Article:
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Figure 5. Binding of soluble BaLCHO gp120 to protein-A captured 2G12(A), VRC01 (B) and b12 (C) mAb preparations by SPR analysis.

BaLCHO gp120 was injected at t = 0 for 180 s at a concentration of 100 nM, followed by a 450 second dissociation. Blank subtracted curves were normalized to the antibody capture levels for direct comparison. Insert: Normalized overlay plot for two CHO (red) selected b12 preparations to illustrate qualitative differences in the dissociation phase.

https://doi.org/10.1371/journal.pone.0058724.g005

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Table 1. Numerical results from the SPR analysis of HIV-BAL env binding.

https://doi.org/10.1371/journal.pone.0058724.t001

Neutralizing Activity of Plant-derived mAbs

Neutralization activity of ER-retained OMT and secreted complex glycoforms of N. tabacum (SR1)-derived mAb harvested at day 4 was measured in a TMZ-bl assay as a reduction in Luc reporter gene expression after a single round of infection with a panel of Env-pseudotyped viruses. Initially neutralization activity of these mAbs was tested using a small panel of Tier 1 HIV-1 and simian/human HIV (SHIV) isolates (Fig. 6, left) and later compared with their CHO-derived mAb counterparts using a different panel of HIV isolates (Fig. 6, right). Comparison of the IC50s for plant-derived 2F5, 4E10 mAbs to those produced in the CHO and HEK cells demonstrate similar neutralization patterns. In general, except for 2G12, slightly higher IC50 values (i.e., less potent neutralizing activity) were observed with the secreted forms of the plant-derived antibodies, compared to those containing the KDEL ER retention signal. Importantly, the plant-derived b12 showed a 4–10-fold higher potency than the CHO-derived form against several HIV isolates. The IC50 of the sc m9 antibody produced in plants was also similar to other CHO-derived mAbs in the HIV neutralization assay using TZM-bl cells and 2-fold better than a E.coli-derived form in a PBMC (Profectus Biosciences assay) (not shown).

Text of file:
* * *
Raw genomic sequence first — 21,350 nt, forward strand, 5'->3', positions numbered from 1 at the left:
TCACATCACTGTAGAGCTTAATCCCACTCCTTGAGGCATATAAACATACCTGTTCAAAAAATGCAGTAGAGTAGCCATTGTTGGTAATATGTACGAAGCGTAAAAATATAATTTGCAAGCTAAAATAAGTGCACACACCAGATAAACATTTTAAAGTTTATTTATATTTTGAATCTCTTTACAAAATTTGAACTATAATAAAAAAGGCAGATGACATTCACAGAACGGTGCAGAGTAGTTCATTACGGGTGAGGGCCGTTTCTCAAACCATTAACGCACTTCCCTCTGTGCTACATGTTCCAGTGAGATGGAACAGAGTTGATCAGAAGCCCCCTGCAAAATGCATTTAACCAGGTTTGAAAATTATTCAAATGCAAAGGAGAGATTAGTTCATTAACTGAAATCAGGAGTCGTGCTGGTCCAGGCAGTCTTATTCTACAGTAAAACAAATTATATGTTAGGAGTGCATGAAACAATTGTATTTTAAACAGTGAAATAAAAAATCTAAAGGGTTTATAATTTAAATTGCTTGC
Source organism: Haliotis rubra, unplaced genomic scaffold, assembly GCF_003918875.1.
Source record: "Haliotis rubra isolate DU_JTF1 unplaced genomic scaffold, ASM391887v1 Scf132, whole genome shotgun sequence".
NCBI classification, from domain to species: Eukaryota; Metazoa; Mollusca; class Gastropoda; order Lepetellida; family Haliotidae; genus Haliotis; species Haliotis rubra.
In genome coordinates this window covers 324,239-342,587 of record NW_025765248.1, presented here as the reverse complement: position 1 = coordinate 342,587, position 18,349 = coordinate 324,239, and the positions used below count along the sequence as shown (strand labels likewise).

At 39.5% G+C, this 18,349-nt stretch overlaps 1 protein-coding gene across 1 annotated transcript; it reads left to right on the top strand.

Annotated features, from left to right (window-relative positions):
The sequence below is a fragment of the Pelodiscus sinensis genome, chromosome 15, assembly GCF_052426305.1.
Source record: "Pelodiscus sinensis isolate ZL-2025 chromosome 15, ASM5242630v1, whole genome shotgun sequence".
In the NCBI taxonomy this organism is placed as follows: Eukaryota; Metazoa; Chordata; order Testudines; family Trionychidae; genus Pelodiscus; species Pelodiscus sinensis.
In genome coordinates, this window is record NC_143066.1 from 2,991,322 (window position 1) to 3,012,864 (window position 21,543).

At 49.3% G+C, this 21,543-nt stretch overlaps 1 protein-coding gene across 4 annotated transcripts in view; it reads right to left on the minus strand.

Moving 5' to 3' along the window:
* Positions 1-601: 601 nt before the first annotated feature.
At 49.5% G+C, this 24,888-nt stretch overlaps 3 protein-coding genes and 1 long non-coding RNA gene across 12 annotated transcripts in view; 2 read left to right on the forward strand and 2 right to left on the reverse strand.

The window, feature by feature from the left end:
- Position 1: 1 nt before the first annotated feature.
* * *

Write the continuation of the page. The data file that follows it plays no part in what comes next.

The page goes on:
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Figure 6. Comparison of the neutralization titers of N.tabacum-derived and CHO-derived mAbs using pseudovirus-based TZM-bl cells.

All leaves were harvested at day 4. IC50s represent the concentration at which relative luminescence units (RLUs) are reduced by 50% versus virus control wells.

https://doi.org/10.1371/journal.pone.0058724.g006